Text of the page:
‘I had to do it to save everyone’: Man breaks into school and shelters more than 20 people from blizzard


As a deadly and historic blizzard swept through New York’s Erie County last weekend, some residents found themselves in a dire scenario – stranded in howling snow with nowhere to go, their cars dwindling petrol supplies and the police unable to come to the rescue.

Among those trapped last Friday was Jay Withey, a mechanic from the town of Cheektowaga who had ventured out to help a trapped friend, but got stuck in the snow himself. During the night, he was turned away by several people he begged for help, eventually committing a final act of desperation to save himself and more than 20 others from the brutal storm.

His night started at 6 p.m. when he received a call from a friend who had gotten stuck in the rapidly rising snow.

“He said I’m the only person he knows that would come so I thought I’d go get him,” Withey said.

Withey drove towards his friend, weaving between the abandoned vehicles that littered the road. Suddenly he saw a young man named Mike walking around in sneakers and wrapped in a light jacket. He told Mike to jump in the truck to escape the cold.

As he drove past several-foot-tall snowdrifts, Withey said, his truck got stuck twice. The first time he was able to shovel his way, but the second time he felt hopeless.

“I’m trying to manage, but the snow is falling as fast as I shovel,” he says. With his clothes soaked and only a quarter tank of fuel remaining, Withey began to worry.

Leaving Mike in the truck, he began knocking on the doors of houses along the street to see if anyone would take them in.

Withey said he went to 10 homes, offering each $500 to spend the night on their floor. Everyone sent him away. “I beg them, ‘Please, please, can I sleep on the floor, I’m scared for my life’ and they say, ‘No, I’m sorry,'” he said. he says.

Feeling defeated, Withey tried to get back to his truck, but got lost in the strong wind and deep snow.

“My vision blurs, my body tenses and I fear for my life,” he said.

Finally, he saw a light in the distance, the same flashing light he remembered parking his truck next to.

After returning to the truck, Withey called the police but was told that due to dangerous storm conditions they could not come and rescue him, he said. He also learned that the friend who called him for help had been rescued by the authorities.

With the gas dangerously low, Withey was worried, but tired, so he tried to take a nap.

At around 11 p.m. he heard a knock on the car window and opened the door to find Mary, an elderly woman who said she had been stuck in her car for 4 p.m. and needed help. He told her to get in the truck too.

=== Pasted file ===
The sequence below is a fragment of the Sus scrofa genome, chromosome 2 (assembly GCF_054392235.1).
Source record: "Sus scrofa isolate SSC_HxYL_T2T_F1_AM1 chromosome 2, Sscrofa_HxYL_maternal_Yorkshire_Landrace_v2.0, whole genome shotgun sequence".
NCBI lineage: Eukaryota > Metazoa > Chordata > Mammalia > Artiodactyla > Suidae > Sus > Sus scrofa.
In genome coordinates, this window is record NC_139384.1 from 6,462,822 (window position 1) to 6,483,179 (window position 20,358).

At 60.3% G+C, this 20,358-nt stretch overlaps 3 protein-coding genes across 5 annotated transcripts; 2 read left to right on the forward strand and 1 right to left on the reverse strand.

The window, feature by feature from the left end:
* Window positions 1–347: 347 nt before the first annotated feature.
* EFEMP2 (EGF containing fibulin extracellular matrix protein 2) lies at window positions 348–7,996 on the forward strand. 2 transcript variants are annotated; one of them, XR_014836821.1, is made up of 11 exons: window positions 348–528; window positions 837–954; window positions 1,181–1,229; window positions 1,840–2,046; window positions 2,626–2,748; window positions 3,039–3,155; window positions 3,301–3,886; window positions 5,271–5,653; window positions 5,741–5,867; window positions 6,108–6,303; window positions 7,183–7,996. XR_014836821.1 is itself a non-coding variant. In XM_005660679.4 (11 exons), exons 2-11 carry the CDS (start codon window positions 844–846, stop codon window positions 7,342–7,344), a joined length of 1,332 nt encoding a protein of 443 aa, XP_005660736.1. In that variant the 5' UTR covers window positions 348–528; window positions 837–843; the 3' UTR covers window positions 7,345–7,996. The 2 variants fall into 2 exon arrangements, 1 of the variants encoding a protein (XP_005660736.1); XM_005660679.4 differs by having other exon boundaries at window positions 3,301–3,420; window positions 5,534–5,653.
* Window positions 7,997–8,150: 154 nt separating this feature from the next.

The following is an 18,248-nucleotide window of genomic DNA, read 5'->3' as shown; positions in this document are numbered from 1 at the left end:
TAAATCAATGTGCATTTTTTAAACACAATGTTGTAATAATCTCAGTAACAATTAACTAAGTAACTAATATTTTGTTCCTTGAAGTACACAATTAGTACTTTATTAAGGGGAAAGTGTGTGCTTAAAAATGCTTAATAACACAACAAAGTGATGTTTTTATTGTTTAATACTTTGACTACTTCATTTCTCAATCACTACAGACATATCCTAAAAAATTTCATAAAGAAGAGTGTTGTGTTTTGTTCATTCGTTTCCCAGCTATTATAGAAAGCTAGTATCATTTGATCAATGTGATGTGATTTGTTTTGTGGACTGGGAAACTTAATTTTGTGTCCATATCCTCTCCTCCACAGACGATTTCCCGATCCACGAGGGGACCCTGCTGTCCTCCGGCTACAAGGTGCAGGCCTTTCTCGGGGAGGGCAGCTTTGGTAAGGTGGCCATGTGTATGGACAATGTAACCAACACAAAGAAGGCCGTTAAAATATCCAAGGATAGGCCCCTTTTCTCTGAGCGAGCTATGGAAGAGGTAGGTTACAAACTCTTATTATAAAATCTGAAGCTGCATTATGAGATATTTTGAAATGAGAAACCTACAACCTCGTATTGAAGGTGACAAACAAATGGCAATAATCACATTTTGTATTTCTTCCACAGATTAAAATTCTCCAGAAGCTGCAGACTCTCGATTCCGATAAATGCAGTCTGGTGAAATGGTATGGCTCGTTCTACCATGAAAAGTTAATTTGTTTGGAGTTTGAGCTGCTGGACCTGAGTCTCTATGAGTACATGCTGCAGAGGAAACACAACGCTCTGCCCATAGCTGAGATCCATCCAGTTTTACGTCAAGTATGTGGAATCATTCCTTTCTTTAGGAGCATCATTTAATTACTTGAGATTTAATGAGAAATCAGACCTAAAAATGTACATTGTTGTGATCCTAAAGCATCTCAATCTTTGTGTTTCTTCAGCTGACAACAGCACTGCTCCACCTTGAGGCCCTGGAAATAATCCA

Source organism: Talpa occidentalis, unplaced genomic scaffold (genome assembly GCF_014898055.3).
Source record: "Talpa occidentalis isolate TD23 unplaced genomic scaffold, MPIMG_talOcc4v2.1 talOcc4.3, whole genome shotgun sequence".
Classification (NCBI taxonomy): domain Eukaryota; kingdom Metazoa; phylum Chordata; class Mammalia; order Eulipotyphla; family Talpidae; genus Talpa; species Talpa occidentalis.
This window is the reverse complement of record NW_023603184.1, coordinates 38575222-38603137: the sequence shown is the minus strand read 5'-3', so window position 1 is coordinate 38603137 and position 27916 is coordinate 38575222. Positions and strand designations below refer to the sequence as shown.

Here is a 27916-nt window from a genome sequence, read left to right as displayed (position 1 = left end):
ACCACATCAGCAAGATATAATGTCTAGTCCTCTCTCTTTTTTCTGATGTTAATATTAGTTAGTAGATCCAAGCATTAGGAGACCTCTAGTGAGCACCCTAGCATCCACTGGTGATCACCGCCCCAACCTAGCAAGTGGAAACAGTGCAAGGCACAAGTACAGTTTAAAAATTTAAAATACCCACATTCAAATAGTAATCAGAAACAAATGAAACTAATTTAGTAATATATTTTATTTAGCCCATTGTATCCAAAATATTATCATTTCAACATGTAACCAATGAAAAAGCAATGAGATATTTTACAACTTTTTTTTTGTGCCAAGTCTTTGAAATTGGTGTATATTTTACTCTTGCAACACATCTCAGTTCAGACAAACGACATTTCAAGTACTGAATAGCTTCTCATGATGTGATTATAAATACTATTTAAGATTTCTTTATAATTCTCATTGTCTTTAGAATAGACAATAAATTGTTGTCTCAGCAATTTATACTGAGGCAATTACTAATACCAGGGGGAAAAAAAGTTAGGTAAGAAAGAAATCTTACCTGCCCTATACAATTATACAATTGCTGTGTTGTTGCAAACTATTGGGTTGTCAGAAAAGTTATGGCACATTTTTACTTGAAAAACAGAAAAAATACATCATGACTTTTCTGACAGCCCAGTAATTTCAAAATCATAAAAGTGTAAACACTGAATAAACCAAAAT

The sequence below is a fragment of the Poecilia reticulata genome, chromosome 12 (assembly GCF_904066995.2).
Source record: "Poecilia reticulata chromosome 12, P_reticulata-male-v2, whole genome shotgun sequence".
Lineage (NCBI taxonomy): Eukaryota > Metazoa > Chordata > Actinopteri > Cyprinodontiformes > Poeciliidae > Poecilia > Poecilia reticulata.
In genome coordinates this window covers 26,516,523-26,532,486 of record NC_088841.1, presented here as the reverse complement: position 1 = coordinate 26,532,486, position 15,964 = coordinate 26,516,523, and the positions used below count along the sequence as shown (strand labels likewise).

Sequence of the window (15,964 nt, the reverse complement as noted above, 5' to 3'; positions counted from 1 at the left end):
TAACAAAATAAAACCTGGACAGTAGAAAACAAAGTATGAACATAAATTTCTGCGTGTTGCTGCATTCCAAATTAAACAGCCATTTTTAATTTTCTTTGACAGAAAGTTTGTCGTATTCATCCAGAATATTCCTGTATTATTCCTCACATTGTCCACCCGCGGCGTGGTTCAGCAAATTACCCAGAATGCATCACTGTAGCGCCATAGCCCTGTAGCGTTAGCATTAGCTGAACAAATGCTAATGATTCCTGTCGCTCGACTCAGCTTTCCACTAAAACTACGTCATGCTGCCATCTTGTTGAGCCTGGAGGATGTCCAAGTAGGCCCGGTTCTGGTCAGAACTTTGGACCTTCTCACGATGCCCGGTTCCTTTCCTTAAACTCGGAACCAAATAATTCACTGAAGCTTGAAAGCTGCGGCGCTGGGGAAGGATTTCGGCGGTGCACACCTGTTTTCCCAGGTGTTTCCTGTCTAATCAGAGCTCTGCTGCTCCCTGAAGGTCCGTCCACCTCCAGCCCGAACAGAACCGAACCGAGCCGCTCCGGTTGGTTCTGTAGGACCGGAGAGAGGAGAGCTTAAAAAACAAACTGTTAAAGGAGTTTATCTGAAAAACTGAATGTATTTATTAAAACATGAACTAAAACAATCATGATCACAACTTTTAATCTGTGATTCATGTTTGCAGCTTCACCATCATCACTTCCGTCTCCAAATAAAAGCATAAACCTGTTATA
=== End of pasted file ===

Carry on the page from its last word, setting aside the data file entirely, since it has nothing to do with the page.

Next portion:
The next morning, Withey’s truck had run out of gas, leaving the trio huddled in Mary’s van, which was also low on fuel.

Eventually, Mary had to use the bathroom. That’s when Withey, sensing she was feeling awkward, looked at her phone’s GPS and noticed a school – EDGE Academy – was nearby, he said.

“I say, ‘I’m going to this school and I’m going to break into this school, because I know they have heating and a bathroom,'” he said.

Using an extra set of brake pads, Withey smashed a school window so he could open the front door and let Mike and Mary in, with the security alarm sounding.

“I’m walking outside in the immediate area and there are a lot of old people stuck in their cars,” Withey said. “One person had a dog and I brought them all to school. At this point I have about 10 people in the school. He estimated that their ages ranged between 20 and 70 years old.

Once the group was settled in at school, Withey got some cereal and apples from the cafeteria, managed to turn off the alarm, and found mats in the gym for everyone to sleep on.

“Everyone is so happy to be in school and to be warm and to have food,” he said.

On Christmas morning, Withey and the others were able to use snowblowers from the janitor’s closet to free their cars from mounds of snow.

Withey, who describes himself as a religious man, said he viewed the whole ordeal as a blessing in disguise. If only one person had taken asking him for shelter that night, he wouldn’t have saved all those people, he said.

A man who fired him saw Withey snow blowing on the cars and approached him in tears to apologize, saying he couldn’t sleep that night, knowing he had refused the shelter at Withey.

Withey stayed at school until 8 p.m. on Christmas Day. “I didn’t leave until I made sure everyone was okay,” he said, adding that they had started a group chat to keep in touch.

Before leaving, he made sure to leave a note apologizing for the break-in, which police found when they were finally able to respond to the alarm raised by Withey as he entered the school.

“To whoever it is, I am terribly sorry for breaking the school window and breaking into the kitchen,” it read. “I got stuck at 8 p.m. on Friday and slept in my truck with two strangers, just trying not to die,” he continued. “There were 7 elderly people also stuck and out of fuel. I had to do this to save everyone and provide them with shelter, food and a bathroom. He signed the letter “Merry Christmas Jay”.

Cheektowaga police were able to locate Withey with the help of the public after sharing his note and CCTV footage.

Police Chief Brian Gould told CNN Withey was in a part of town they had trouble getting to. The chief called Withey’s actions heroic and an example of a sense of community among the people of the region.

“We were absolutely shocked to see that he had over 20 people at school (and) two dogs,” he said.

“Not just a heroic deed, but just a good person overall.” “He definitely saved lives that day,” Gould said.


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